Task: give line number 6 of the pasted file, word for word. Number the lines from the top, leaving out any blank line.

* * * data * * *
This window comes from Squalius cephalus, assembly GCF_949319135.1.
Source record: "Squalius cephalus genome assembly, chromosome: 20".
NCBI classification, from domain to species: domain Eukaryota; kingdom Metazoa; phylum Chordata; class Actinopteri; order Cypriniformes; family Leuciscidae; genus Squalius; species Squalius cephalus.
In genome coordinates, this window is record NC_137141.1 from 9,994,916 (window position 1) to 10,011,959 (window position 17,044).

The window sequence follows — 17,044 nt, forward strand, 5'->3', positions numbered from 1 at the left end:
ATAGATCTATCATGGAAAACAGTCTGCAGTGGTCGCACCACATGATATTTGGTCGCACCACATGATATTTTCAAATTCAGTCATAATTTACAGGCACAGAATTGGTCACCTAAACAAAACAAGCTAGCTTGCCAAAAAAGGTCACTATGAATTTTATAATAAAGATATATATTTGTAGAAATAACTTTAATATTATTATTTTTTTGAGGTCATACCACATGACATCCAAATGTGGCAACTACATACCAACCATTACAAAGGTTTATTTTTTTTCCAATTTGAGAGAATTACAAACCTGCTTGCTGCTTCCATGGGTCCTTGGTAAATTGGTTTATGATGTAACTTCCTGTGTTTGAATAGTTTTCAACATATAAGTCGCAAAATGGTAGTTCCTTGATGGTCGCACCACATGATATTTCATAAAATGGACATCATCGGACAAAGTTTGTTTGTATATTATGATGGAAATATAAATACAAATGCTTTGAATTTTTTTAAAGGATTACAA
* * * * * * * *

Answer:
ATAGATCTATCATGGAAAACAGTCTGCAGTGGTCGCACCACATGATATTTGGTCGCACCACATGATATTTTCAAATTCAGTCATAATTTACAGGCACAGAATTGGTCACCTAAACAAAACAAGCTAGCTTGCCAAAAAAGGTCACTATGAATTTTATAATAAAGATATATATTTGTAGAAATAACTTTAATATTATTATTTTTTTGAGGTCATACCACATGACATCCAAATGTGGCAACTACATACCAACCATTACAAAGGTTTATTTTTTTTCCAATTTGAGAGAATTACAAACCTGCTTGCTGCTTCCATGGGTCCTTGGTAAATTGGTTTATGATGTAACTTCCTGTGTTTGAATAGTTTTCAACATATAAGTCGCAAAATGGTAGTTCCTTGATGGTCGCACCACATGATATTTCATAAAATGGACATCATCGGACAAAGTTTGTTTGTATATTATGATGGAAATATAAATACAAATGCTTTGAATTTTTTTAAAGGATTACAA